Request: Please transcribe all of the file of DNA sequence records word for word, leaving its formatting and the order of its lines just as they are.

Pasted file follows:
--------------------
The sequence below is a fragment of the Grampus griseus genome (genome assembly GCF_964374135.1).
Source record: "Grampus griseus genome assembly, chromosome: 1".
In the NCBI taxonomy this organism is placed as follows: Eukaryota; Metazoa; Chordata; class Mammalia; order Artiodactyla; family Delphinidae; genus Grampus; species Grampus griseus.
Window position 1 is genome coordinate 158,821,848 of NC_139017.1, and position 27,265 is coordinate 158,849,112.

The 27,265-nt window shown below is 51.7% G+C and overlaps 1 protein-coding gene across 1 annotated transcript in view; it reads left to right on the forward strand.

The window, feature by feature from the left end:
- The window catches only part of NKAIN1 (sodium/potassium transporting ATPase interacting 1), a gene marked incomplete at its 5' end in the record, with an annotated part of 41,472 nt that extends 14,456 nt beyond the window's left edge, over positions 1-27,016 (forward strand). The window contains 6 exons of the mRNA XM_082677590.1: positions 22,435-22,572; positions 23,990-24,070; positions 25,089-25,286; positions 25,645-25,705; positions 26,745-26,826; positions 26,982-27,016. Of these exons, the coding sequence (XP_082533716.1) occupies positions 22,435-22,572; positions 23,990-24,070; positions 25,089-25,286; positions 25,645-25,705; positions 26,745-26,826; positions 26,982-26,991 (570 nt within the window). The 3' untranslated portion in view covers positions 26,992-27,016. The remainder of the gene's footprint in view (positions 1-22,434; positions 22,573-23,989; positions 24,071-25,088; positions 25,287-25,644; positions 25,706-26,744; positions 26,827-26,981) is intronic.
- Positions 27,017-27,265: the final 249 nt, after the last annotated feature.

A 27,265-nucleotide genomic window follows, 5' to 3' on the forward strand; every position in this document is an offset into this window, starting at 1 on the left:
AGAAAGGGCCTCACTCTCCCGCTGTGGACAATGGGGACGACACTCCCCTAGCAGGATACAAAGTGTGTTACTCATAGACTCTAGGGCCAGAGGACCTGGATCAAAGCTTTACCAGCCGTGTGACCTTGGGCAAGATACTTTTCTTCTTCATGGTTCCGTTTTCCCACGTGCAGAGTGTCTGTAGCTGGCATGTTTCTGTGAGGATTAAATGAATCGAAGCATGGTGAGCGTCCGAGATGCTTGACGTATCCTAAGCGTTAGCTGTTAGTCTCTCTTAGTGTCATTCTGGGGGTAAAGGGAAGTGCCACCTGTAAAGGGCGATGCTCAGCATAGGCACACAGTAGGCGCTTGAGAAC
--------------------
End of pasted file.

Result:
The sequence below is a fragment of the Grampus griseus genome (genome assembly GCF_964374135.1).
Source record: "Grampus griseus genome assembly, chromosome: 1".
In the NCBI taxonomy this organism is placed as follows: Eukaryota; Metazoa; Chordata; class Mammalia; order Artiodactyla; family Delphinidae; genus Grampus; species Grampus griseus.
Window position 1 is genome coordinate 158,821,848 of NC_139017.1, and position 27,265 is coordinate 158,849,112.

The 27,265-nt window shown below is 51.7% G+C and overlaps 1 protein-coding gene across 1 annotated transcript in view; it reads left to right on the forward strand.

The window, feature by feature from the left end:
- The window catches only part of NKAIN1 (sodium/potassium transporting ATPase interacting 1), a gene marked incomplete at its 5' end in the record, with an annotated part of 41,472 nt that extends 14,456 nt beyond the window's left edge, over positions 1-27,016 (forward strand). The window contains 6 exons of the mRNA XM_082677590.1: positions 22,435-22,572; positions 23,990-24,070; positions 25,089-25,286; positions 25,645-25,705; positions 26,745-26,826; positions 26,982-27,016. Of these exons, the coding sequence (XP_082533716.1) occupies positions 22,435-22,572; positions 23,990-24,070; positions 25,089-25,286; positions 25,645-25,705; positions 26,745-26,826; positions 26,982-26,991 (570 nt within the window). The 3' untranslated portion in view covers positions 26,992-27,016. The remainder of the gene's footprint in view (positions 1-22,434; positions 22,573-23,989; positions 24,071-25,088; positions 25,287-25,644; positions 25,706-26,744; positions 26,827-26,981) is intronic.
- Positions 27,017-27,265: the final 249 nt, after the last annotated feature.

A 27,265-nucleotide genomic window follows, 5' to 3' on the forward strand; every position in this document is an offset into this window, starting at 1 on the left:
AGAAAGGGCCTCACTCTCCCGCTGTGGACAATGGGGACGACACTCCCCTAGCAGGATACAAAGTGTGTTACTCATAGACTCTAGGGCCAGAGGACCTGGATCAAAGCTTTACCAGCCGTGTGACCTTGGGCAAGATACTTTTCTTCTTCATGGTTCCGTTTTCCCACGTGCAGAGTGTCTGTAGCTGGCATGTTTCTGTGAGGATTAAATGAATCGAAGCATGGTGAGCGTCCGAGATGCTTGACGTATCCTAAGCGTTAGCTGTTAGTCTCTCTTAGTGTCATTCTGGGGGTAAAGGGAAGTGCCACCTGTAAAGGGCGATGCTCAGCATAGGCACACAGTAGGCGCTTGAGAAC